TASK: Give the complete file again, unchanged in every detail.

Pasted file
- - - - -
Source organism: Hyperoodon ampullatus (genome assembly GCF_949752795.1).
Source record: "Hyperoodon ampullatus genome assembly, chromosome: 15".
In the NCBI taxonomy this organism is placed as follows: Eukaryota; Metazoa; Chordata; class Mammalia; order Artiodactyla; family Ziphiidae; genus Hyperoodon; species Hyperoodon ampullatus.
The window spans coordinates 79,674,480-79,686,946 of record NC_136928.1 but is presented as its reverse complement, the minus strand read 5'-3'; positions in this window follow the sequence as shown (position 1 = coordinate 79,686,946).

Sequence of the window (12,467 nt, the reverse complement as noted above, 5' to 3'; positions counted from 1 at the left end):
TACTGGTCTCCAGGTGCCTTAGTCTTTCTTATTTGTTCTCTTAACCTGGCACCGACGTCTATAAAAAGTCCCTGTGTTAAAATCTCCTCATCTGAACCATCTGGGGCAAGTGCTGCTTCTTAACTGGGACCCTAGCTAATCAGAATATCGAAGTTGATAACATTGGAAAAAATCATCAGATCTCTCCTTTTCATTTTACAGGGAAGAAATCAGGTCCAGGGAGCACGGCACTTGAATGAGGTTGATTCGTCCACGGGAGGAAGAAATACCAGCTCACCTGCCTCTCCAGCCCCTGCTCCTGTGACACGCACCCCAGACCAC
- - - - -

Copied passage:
Source organism: Hyperoodon ampullatus (genome assembly GCF_949752795.1).
Source record: "Hyperoodon ampullatus genome assembly, chromosome: 15".
In the NCBI taxonomy this organism is placed as follows: Eukaryota; Metazoa; Chordata; class Mammalia; order Artiodactyla; family Ziphiidae; genus Hyperoodon; species Hyperoodon ampullatus.
The window spans coordinates 79,674,480-79,686,946 of record NC_136928.1 but is presented as its reverse complement, the minus strand read 5'-3'; positions in this window follow the sequence as shown (position 1 = coordinate 79,686,946).

Sequence of the window (12,467 nt, the reverse complement as noted above, 5' to 3'; positions counted from 1 at the left end):
TACTGGTCTCCAGGTGCCTTAGTCTTTCTTATTTGTTCTCTTAACCTGGCACCGACGTCTATAAAAAGTCCCTGTGTTAAAATCTCCTCATCTGAACCATCTGGGGCAAGTGCTGCTTCTTAACTGGGACCCTAGCTAATCAGAATATCGAAGTTGATAACATTGGAAAAAATCATCAGATCTCTCCTTTTCATTTTACAGGGAAGAAATCAGGTCCAGGGAGCACGGCACTTGAATGAGGTTGATTCGTCCACGGGAGGAAGAAATACCAGCTCACCTGCCTCTCCAGCCCCTGCTCCTGTGACACGCACCCCAGACCAC